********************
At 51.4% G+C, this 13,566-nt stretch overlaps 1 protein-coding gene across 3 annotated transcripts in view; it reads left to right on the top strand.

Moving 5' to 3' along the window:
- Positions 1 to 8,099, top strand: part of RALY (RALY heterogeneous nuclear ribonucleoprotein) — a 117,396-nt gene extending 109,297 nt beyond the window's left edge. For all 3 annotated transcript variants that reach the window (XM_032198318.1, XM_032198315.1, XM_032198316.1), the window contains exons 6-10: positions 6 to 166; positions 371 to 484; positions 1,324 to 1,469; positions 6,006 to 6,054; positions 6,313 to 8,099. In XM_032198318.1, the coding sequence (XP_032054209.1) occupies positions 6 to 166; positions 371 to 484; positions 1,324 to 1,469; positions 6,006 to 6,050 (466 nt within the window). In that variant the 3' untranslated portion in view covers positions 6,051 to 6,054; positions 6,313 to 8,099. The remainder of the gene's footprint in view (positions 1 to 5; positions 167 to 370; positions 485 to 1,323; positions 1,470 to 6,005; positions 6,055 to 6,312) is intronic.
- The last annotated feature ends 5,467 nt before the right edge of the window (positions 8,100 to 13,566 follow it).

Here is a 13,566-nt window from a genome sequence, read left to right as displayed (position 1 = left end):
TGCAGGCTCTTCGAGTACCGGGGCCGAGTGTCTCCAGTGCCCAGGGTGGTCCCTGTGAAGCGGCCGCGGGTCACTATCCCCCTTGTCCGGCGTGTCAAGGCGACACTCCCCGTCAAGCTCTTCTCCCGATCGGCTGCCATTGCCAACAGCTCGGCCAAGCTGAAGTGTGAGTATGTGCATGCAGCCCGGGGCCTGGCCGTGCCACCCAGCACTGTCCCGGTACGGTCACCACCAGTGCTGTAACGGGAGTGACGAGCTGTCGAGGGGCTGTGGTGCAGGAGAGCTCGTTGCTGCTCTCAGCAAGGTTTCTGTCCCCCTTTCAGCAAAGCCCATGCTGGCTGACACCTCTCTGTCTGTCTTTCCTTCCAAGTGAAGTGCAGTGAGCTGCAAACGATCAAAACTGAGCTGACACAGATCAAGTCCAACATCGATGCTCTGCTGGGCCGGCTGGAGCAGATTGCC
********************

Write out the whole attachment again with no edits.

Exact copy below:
At 51.4% G+C, this 13,566-nt stretch overlaps 1 protein-coding gene across 3 annotated transcripts in view; it reads left to right on the top strand.

Moving 5' to 3' along the window:
- Positions 1 to 8,099, top strand: part of RALY (RALY heterogeneous nuclear ribonucleoprotein) — a 117,396-nt gene extending 109,297 nt beyond the window's left edge. For all 3 annotated transcript variants that reach the window (XM_032198318.1, XM_032198315.1, XM_032198316.1), the window contains exons 6-10: positions 6 to 166; positions 371 to 484; positions 1,324 to 1,469; positions 6,006 to 6,054; positions 6,313 to 8,099. In XM_032198318.1, the coding sequence (XP_032054209.1) occupies positions 6 to 166; positions 371 to 484; positions 1,324 to 1,469; positions 6,006 to 6,050 (466 nt within the window). In that variant the 3' untranslated portion in view covers positions 6,051 to 6,054; positions 6,313 to 8,099. The remainder of the gene's footprint in view (positions 1 to 5; positions 167 to 370; positions 485 to 1,323; positions 1,470 to 6,005; positions 6,055 to 6,312) is intronic.
- The last annotated feature ends 5,467 nt before the right edge of the window (positions 8,100 to 13,566 follow it).

Here is a 13,566-nt window from a genome sequence, read left to right as displayed (position 1 = left end):
TGCAGGCTCTTCGAGTACCGGGGCCGAGTGTCTCCAGTGCCCAGGGTGGTCCCTGTGAAGCGGCCGCGGGTCACTATCCCCCTTGTCCGGCGTGTCAAGGCGACACTCCCCGTCAAGCTCTTCTCCCGATCGGCTGCCATTGCCAACAGCTCGGCCAAGCTGAAGTGTGAGTATGTGCATGCAGCCCGGGGCCTGGCCGTGCCACCCAGCACTGTCCCGGTACGGTCACCACCAGTGCTGTAACGGGAGTGACGAGCTGTCGAGGGGCTGTGGTGCAGGAGAGCTCGTTGCTGCTCTCAGCAAGGTTTCTGTCCCCCTTTCAGCAAAGCCCATGCTGGCTGACACCTCTCTGTCTGTCTTTCCTTCCAAGTGAAGTGCAGTGAGCTGCAAACGATCAAAACTGAGCTGACACAGATCAAGTCCAACATCGATGCTCTGCTGGGCCGGCTGGAGCAGATTGCC